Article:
The word on the street is that a new Parliament will purge the old and give the country a new start with its democracy. Parliament can put behind it the mistakes, errors and frustrations of the past five years and suddenly become the Parliament people need and may even want. It will not be that simple.
If the new Parliament is to be better than the old, and if the new people are to make a difference, we need collectively to will and require a change in the way we do politics. Parliament should be there to test, to probe, to challenge the government as well as there to pass government legislation. The present Parliament talks about the need to scrutinise the executive – hardly language to send the pulses racing or to get Parliament back in touch with the people it is meant to represent. What we need is a Parliament which keeps Ministers up to the mark, which asks the right questions and refuses to take “No” for an answer, and a Parliament which is reluctant to legislate, forcing Ministers to work hard and to perfect their plans before they see the legislative light of day.
The Opposition is talking of reforms that could help. Stronger streamlined Select Committees where a few MPs learn their briefs and ask expert points would help. Giving Parliament more of a say in what is debated and what is questioned is important. If the government always controls the timetable and decides the subjects – apart from the odd Opposition day – it gives them power to conceal and power to spin the nation’s story as they wish.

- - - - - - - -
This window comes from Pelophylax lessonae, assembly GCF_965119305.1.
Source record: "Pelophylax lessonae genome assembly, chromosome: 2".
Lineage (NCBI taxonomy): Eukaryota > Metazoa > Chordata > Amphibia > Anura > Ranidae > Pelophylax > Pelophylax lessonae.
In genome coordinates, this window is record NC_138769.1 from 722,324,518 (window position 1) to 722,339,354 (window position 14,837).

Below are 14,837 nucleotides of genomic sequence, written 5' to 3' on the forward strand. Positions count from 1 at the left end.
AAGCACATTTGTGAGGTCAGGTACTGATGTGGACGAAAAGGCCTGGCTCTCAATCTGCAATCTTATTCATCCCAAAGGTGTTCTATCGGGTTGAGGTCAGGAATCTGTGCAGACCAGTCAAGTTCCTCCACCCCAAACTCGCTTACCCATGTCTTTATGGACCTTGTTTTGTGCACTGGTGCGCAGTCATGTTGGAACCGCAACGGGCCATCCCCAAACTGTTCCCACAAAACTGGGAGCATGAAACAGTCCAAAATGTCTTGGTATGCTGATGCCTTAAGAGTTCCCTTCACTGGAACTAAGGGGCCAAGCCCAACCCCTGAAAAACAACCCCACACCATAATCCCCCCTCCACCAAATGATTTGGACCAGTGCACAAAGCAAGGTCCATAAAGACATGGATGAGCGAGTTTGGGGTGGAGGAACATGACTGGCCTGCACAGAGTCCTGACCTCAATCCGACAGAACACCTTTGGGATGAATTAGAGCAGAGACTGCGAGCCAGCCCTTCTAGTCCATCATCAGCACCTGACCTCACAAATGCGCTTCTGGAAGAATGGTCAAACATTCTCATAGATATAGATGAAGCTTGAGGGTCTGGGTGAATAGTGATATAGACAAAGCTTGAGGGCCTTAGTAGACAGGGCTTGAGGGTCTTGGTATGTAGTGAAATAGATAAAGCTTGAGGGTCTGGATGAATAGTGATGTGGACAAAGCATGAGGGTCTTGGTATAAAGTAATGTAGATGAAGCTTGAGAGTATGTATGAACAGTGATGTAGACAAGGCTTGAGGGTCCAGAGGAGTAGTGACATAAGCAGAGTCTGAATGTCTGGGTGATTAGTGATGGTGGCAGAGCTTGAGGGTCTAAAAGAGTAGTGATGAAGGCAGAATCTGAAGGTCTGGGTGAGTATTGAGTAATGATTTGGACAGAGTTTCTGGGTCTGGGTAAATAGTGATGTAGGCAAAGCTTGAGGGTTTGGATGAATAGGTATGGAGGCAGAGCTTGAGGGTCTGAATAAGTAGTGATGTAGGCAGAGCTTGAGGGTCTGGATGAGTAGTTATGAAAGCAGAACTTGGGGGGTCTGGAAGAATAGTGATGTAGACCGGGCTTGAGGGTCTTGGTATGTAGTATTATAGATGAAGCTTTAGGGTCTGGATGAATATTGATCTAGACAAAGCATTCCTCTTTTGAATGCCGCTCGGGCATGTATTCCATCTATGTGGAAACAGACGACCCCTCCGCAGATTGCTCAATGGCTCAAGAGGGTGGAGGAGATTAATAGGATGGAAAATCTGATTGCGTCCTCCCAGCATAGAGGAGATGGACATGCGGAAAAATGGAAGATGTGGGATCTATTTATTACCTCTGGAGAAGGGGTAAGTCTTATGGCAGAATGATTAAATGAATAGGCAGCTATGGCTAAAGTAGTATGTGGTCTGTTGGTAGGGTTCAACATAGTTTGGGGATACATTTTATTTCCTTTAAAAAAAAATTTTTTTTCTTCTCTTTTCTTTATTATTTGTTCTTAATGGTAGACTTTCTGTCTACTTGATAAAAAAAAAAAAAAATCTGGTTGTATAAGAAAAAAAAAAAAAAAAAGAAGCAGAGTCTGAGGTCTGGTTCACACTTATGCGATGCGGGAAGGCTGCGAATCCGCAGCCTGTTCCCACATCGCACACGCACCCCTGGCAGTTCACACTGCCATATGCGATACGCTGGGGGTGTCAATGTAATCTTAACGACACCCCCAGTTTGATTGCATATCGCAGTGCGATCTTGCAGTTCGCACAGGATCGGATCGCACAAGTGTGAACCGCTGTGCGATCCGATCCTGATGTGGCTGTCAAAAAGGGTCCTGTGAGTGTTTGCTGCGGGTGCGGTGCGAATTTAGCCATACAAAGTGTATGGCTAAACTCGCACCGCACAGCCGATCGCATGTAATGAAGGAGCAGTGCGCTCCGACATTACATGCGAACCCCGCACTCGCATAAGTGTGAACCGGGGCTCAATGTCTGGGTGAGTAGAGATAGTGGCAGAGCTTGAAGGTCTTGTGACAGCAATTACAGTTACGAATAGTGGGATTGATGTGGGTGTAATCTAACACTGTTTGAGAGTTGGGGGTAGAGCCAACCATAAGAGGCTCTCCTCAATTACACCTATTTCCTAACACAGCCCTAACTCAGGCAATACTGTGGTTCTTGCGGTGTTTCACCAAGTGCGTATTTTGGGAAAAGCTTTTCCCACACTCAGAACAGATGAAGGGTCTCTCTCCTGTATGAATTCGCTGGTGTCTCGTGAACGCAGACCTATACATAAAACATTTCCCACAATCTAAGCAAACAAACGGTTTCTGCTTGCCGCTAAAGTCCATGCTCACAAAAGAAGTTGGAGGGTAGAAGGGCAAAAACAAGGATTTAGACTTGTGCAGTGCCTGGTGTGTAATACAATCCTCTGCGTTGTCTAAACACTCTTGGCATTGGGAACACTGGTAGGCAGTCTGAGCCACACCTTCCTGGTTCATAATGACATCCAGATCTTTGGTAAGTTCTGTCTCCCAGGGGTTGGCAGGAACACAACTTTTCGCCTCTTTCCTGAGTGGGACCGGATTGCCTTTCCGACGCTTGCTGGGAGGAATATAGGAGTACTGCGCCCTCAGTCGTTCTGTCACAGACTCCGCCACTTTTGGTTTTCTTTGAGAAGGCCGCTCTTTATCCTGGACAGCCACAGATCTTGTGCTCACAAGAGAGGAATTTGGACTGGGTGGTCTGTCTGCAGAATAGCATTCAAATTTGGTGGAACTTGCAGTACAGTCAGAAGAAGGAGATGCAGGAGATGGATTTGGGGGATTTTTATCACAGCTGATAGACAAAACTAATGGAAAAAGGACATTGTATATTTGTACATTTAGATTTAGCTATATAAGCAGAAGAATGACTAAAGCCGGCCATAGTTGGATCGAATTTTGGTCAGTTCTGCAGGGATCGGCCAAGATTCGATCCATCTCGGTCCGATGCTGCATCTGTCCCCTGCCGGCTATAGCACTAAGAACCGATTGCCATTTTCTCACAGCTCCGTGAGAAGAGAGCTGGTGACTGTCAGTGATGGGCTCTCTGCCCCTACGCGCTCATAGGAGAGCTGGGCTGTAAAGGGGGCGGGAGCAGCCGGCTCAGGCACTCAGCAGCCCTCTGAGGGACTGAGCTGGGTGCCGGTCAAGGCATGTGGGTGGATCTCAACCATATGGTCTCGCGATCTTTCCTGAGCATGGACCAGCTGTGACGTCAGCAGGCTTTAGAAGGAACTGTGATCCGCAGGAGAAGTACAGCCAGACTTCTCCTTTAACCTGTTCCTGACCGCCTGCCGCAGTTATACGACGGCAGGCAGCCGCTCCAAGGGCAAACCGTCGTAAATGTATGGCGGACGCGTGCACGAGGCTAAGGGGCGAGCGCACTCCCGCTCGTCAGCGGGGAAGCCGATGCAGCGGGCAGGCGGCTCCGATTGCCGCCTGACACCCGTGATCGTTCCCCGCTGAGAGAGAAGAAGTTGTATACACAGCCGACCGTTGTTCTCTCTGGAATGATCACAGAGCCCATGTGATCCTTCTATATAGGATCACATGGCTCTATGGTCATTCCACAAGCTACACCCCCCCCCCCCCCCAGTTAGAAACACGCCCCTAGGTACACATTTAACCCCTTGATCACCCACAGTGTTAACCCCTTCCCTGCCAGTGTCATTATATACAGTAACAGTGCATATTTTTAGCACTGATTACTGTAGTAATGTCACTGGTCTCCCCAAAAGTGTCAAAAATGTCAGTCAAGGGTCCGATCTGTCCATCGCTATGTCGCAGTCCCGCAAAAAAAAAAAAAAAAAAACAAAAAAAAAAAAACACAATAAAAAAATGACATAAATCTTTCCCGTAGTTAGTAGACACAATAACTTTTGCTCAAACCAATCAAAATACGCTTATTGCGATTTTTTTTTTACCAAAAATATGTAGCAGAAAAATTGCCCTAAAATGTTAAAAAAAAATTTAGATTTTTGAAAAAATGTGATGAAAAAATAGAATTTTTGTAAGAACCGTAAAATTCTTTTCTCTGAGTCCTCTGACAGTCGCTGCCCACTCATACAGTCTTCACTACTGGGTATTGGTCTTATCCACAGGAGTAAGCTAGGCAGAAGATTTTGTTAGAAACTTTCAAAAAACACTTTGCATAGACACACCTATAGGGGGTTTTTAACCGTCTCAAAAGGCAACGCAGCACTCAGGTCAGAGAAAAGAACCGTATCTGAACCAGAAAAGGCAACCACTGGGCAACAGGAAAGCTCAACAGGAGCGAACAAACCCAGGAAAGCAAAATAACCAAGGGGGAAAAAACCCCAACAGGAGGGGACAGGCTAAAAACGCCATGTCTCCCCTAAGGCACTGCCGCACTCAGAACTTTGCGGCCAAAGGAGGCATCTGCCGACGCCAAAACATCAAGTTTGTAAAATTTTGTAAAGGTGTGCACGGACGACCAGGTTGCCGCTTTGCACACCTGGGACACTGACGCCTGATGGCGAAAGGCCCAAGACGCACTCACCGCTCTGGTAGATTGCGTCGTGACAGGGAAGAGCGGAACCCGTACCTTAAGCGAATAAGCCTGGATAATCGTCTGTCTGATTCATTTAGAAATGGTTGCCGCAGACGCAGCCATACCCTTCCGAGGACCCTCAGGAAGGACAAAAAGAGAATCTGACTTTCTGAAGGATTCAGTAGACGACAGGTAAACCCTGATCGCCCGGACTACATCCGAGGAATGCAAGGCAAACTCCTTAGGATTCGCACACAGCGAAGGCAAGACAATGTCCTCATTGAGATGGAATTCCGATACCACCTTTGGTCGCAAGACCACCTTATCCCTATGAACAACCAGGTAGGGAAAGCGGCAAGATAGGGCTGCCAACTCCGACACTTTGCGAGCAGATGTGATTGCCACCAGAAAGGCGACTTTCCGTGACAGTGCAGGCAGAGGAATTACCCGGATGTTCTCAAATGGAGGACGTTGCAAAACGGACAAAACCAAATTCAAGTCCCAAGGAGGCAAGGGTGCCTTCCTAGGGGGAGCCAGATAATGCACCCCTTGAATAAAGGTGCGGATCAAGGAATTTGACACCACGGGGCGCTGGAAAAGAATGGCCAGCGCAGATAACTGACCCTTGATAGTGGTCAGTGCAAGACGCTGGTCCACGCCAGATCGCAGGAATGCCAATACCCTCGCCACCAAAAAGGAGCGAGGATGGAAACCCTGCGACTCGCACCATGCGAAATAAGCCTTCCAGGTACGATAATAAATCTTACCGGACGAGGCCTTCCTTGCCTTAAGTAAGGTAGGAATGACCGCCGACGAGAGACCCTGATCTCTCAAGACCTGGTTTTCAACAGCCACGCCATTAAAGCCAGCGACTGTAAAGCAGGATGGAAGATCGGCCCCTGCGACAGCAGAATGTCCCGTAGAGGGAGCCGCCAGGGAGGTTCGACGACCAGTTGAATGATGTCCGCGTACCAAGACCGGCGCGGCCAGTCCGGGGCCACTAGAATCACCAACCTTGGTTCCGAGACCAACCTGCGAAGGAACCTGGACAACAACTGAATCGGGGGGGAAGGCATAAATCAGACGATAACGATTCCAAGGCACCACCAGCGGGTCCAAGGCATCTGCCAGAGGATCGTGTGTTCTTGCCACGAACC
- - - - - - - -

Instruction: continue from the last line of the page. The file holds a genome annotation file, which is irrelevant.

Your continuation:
We need more time to question and debate. If Parliament wants to carry on with half term holidays as if we were a primary school, maybe we could have those weeks for cross examining and discussing matters with Ministers without new laws or votes for those of us who would like to do the job better. We need to have enough time for each new bill. Prior to 1997 the Opposition was allowed as much time as it wanted to debate a bill in committee. Only if the Opposition started to abuse that trust by spending say 50 hours on Clause 1 did a government impose a timetable motion to limit the debate. Automatic timetable motions have crushed sensible resistance to badly thought through legislation, and have flattered uncontentious legislation with more time than it needed.
There is also the unhealthy relationship between spin doctors, leaderships and the media. Power is thought to be the power to control the message. In practice the controlled messages usually frustrate or infuriate as well as inform and make easy the lives of the journalists. The media say they want MPs to be more independently minded. Yet when one is, he is often pilloried for daring to disagree with his leadership, so the press can have great fun with a party row story. If we want more grown up politics, leaderships have to be relaxed enough to accept that not everyone all the time in their party has the same view. The media have to allow parties to have internal disagreements to shape the line or change the approach, without pretending that such a phenomenon is unusual or a crisis
A healthy democracy needs debate between and within parties. It needs a media that allows well intentioned and sensible people to disagree without it always being a challenge to the leadership or a demand for a different job. There are ideas as well as personalities in politics. If Parliament is to rebuild itself it not only has to find a way to claim the bus fare without a problem, but it needs to do its main job better. Its main job is to lead the national debate, to influence and guide government, to frame and develop wise but limited laws and to ensure that if government is spending too much, abusing power, or taking us in the wrong direction we at least know there is an alternative.